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The worm continues to infect a large number of computers while security experts try and figure out what to do

Microsoft has created a new technology industry posse and a $250,000 reward for people who help turn over the creators of the Conficker worm.

The Conficker worm multiplied like wildfire, and spreads through a hole found in Microsoft Windows systems, though the vulnerability was patched in October.  It also is able to disable anti-malware protection and will block an infected PC from visiting anti-malware vendors Web sites to receive updates.

Security experts are even more worried about the possibility the worm calls home every 24 hours to at least 250 servers each day for instructions or directed actions.

The Houston police department was forced to stop arresting people with traffic warrants because the worm spread its way through the police and city court's computer systems.  Violent offenders were still arrested, but those with outstanding traffic warrants were simply issued citations instead of being arrested, Houston police officials said.

There also was a Conficker outbreak among French military computers, which led to several fighter planes being grounded until everything could be fixed.

Microsoft is working with the Internet Corporation for Assigned Names and Numbers (ICANN) and PC security experts while trying to identify the worm's creators.  VeriSign, NeuStar, Public Internet Registry, Global Domains International, AOL, F-Secure, George Tech, and several other organizations have joined the fight to help capture who ever created the Internet worm.

"As part of Microsoft's ongoing security efforts, we constantly look for ways to use a diverse set of tools and develop methodologies to protect our customers," Microsoft Trustworthy Computing Group G.M. George Stathakopoulos said in a statement.  "By combining our expertise with the broader community we can expand the boundaries of defense to better protect people worldwide."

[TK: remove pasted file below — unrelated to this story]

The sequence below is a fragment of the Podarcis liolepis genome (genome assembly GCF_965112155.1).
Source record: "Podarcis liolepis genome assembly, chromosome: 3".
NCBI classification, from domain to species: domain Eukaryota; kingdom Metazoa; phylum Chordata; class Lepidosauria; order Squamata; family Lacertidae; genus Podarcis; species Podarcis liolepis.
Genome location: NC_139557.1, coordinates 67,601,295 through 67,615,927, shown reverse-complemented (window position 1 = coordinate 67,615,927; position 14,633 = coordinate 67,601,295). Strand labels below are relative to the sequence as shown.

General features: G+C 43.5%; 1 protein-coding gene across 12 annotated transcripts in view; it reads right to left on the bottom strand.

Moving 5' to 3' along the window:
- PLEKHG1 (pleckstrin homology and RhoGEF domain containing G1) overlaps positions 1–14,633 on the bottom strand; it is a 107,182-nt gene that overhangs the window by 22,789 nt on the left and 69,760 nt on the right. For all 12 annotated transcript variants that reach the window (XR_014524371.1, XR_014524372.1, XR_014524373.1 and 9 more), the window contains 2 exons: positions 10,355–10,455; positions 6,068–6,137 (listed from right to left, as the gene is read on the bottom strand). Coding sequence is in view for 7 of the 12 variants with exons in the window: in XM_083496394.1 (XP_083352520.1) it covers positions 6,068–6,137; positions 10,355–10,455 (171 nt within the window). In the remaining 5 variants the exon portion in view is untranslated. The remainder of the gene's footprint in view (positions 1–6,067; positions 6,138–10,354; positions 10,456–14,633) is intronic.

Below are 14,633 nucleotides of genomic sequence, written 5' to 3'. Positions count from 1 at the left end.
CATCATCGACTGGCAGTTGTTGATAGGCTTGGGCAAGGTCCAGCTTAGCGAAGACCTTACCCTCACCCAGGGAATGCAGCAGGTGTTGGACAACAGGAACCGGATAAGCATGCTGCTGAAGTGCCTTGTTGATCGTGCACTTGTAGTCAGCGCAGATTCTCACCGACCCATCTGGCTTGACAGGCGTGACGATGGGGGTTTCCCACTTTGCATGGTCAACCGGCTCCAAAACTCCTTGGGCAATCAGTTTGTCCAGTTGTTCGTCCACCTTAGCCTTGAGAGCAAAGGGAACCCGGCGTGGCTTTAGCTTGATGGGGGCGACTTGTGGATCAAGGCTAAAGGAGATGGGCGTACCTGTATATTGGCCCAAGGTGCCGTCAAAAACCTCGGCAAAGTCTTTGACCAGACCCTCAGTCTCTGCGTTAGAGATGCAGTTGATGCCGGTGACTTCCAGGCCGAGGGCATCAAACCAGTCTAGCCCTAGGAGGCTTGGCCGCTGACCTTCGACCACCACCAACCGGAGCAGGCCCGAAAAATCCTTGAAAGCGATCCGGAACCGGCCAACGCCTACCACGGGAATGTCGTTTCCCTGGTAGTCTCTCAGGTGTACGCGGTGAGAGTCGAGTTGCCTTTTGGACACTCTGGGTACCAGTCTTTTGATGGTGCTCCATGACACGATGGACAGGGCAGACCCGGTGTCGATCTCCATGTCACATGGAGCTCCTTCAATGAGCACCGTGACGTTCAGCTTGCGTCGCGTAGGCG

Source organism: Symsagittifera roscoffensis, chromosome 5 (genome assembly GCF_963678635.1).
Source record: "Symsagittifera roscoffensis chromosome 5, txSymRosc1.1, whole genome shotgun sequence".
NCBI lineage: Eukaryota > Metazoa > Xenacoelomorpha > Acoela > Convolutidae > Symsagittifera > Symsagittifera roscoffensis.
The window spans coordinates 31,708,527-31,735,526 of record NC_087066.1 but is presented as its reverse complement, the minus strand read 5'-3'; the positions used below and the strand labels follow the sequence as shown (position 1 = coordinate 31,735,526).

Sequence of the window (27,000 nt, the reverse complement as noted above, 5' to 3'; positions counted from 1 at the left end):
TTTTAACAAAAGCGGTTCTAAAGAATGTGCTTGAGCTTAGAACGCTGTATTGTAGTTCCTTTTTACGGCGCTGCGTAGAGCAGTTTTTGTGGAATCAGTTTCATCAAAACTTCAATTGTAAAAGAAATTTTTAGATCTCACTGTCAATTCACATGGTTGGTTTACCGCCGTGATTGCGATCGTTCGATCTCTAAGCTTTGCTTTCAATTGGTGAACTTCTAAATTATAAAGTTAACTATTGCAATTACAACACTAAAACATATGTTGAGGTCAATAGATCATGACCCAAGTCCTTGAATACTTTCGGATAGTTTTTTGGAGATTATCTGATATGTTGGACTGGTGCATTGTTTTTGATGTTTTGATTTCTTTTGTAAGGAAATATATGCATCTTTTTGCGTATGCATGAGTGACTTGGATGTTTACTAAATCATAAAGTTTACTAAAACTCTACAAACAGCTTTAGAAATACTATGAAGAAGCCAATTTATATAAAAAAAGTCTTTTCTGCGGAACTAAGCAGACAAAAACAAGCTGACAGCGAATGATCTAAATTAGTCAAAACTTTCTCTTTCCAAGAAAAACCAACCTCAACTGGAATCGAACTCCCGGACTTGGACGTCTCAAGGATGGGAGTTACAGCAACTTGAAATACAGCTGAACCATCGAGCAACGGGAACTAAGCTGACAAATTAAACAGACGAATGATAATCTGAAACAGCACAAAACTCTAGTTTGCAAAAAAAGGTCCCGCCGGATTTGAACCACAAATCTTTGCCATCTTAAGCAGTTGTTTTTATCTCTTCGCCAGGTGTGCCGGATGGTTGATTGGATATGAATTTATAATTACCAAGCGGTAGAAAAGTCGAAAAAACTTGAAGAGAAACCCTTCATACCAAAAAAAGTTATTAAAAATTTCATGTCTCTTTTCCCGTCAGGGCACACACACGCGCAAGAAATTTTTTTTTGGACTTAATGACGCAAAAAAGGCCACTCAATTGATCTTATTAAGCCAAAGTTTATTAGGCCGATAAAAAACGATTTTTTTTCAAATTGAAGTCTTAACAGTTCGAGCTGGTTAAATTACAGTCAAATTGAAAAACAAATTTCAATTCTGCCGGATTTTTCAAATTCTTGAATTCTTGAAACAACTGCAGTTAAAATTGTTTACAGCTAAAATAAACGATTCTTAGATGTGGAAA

Security company Symantec reported that more than 2.2 million IP addresses over the past five days have been infected with two different forms of the worm, three months after it first hit the Internet.  To date, it's infected at least 10 million PCs since first being introduced into the wild.



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Why haven't I been infected?
By goku on 2/14/2009 1:47:06 AM , Rating: 2
Here I am running Windows XP SP1 with whatever last update I could get for it, I have no Anti Virus on my system and I've yet to be infected while these guys running SP3 and constantly updating their systems are always infected, why is that? Sounds like an issue of PEBKAC but what do I know..




RE: Why haven't I been infected?
By Screwballl on 2/16/2009 11:02:08 AM , Rating: 2
You probably have a virus and not even know it. Considering 90% of the viruses out there do not actually do any damage nor change files, it only replicates and sends itself out again.

Or you may be one of the 0.00001% of people that do not have that system connected to the internet thus no chance of being infected.


"I'm an Internet expert too. It's all right to wire the industrial zone only, but there are many problems if other regions of the North are wired." -- North Korean Supreme Commander Kim Jong-il











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